Disclosures: Schetelig: Eurocept: Honoraria; BeiGene: Consultancy, Honoraria; Novartis: Honoraria; Abbvie: Consultancy, Honoraria; AstraZeneca: Consultancy, Honoraria; Janssen: Consultancy, Honoraria; BMS: Consultancy, Honoraria. Finke: Gilead Sciences: Current holder of stock options in a privately-held company; AbbVie: Current holder of stock options in a privately-held company; Roche: Current holder of stock options in a privately-held company; Riemser: Honoraria, Research Funding, Speakers Bureau; Neovii: Honoraria, Research Funding, Speakers Bureau; Medac: Honoraria, Research Funding. Platzbecker: Novartis: Consultancy, Honoraria, Research Funding; Amgen: Consultancy, Research Funding; Curis: Consultancy, Research Funding; AbbVie: Consultancy; BMS: Research Funding; Bristol Myers Squibb: Consultancy, Honoraria, Membership on an entity's Board of Directors or advisory committees, Other: travel support; medical writing support, Research Funding; Janssen Biotech: Consultancy, Research Funding; Silence Therapeutics: Consultancy, Honoraria, Research Funding; Celgene: Honoraria; MDS Foundation: Membership on an entity's Board of Directors or advisory committees; Roche: Research Funding; Fibrogen: Research Funding; Geron: Consultancy, Research Funding; Merck: Research Funding; Jazz: Consultancy, Honoraria, Research Funding; BeiGene: Research Funding; Takeda: Consultancy, Honoraria, Research Funding; Syros: Consultancy, Honoraria, Research Funding; Servier: Consultancy, Honoraria, Research Funding. Dreger: Novartis: Consultancy, Speakers Bureau; BMS: Consultancy, Honoraria; Gilead: Consultancy, Speakers Bureau; Riemser: Consultancy, Research Funding, Speakers Bureau; Beigene: Consultancy, Honoraria; AstraZeneca: Consultancy, Speakers Bureau; Abbvie: Consultancy, Speakers Bureau; Roche: Consultancy, Speakers Bureau; Miltenyi: Consultancy. Ciceri: ExCellThera: Other: Scientific Advisory Board . Mohty: JAZZ PHARMACEUTICALS: Honoraria, Research Funding.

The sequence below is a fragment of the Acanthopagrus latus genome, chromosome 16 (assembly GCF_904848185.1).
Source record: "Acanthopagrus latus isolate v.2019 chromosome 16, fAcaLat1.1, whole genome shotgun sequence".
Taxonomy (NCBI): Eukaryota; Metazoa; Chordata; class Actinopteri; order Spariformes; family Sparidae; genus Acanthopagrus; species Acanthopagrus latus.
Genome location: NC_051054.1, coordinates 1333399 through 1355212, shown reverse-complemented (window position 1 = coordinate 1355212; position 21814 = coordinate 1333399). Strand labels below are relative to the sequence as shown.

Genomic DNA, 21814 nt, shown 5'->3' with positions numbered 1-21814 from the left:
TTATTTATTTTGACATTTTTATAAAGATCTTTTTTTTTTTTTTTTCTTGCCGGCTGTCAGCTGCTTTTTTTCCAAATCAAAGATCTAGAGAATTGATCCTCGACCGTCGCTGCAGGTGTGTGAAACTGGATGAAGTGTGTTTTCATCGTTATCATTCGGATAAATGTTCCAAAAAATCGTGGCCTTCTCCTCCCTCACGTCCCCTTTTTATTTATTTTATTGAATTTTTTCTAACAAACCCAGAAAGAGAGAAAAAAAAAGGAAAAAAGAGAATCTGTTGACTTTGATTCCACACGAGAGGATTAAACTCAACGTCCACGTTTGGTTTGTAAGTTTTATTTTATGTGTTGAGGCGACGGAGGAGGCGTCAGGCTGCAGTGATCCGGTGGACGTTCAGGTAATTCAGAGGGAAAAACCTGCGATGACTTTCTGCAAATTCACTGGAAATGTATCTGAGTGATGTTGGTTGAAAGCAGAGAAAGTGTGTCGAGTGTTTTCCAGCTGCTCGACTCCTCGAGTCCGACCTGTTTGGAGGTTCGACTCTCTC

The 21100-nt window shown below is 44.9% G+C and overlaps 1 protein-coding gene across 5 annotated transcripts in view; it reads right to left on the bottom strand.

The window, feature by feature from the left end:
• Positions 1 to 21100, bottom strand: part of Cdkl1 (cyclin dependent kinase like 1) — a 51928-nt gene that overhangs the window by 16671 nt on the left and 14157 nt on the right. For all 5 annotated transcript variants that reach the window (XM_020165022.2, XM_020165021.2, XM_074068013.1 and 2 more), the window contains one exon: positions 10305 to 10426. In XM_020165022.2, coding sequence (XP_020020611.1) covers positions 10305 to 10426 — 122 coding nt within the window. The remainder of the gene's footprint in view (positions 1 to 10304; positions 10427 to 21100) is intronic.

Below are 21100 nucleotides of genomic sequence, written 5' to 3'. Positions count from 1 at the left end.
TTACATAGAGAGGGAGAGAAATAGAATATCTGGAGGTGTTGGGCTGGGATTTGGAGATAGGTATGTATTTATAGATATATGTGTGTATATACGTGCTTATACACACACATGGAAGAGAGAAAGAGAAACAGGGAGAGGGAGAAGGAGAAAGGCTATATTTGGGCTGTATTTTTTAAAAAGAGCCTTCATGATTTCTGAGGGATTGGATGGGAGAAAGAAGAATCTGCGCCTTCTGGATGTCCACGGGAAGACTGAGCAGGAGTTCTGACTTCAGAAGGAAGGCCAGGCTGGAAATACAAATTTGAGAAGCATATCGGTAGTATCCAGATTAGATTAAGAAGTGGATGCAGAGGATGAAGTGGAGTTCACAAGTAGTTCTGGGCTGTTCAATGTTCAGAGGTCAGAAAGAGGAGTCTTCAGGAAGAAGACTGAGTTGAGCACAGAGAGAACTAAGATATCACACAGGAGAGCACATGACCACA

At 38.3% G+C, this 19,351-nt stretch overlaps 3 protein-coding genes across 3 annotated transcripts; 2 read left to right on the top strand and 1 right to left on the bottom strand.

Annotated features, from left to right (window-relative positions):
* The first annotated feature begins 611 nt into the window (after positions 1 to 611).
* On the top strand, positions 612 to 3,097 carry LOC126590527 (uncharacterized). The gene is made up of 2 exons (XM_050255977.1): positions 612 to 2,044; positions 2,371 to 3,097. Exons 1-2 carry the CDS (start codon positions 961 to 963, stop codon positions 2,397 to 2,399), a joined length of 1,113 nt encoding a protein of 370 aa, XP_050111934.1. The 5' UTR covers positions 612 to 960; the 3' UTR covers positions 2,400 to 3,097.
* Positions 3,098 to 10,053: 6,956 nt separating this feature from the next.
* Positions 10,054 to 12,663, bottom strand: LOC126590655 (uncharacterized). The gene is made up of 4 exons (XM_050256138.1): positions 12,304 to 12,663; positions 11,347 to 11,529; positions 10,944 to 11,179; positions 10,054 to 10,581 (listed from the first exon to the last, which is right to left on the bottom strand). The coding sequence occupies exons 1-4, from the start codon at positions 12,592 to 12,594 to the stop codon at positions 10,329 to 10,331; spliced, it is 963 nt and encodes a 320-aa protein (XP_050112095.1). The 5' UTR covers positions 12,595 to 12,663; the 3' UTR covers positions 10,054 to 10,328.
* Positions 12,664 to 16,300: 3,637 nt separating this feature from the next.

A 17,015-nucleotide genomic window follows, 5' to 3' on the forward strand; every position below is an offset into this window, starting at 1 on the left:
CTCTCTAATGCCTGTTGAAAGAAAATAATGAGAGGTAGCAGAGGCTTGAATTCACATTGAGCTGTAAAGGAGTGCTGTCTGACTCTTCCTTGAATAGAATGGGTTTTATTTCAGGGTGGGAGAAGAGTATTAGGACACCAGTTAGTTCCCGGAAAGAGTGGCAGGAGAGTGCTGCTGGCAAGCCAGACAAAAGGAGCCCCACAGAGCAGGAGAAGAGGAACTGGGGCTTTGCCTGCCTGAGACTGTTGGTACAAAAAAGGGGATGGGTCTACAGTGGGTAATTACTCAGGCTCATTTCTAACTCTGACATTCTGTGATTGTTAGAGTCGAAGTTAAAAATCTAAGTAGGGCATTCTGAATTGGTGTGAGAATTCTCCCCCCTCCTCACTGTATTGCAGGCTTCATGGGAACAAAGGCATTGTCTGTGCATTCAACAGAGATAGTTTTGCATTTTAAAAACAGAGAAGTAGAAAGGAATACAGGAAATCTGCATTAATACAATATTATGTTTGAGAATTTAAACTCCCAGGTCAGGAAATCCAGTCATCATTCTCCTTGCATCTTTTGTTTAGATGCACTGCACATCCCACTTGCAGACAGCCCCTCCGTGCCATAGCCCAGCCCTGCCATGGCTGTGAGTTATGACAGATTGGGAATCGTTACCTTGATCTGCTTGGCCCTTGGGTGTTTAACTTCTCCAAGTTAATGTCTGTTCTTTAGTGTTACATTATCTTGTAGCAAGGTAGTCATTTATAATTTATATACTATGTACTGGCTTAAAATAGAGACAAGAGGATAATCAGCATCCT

*signifies non-member of ASH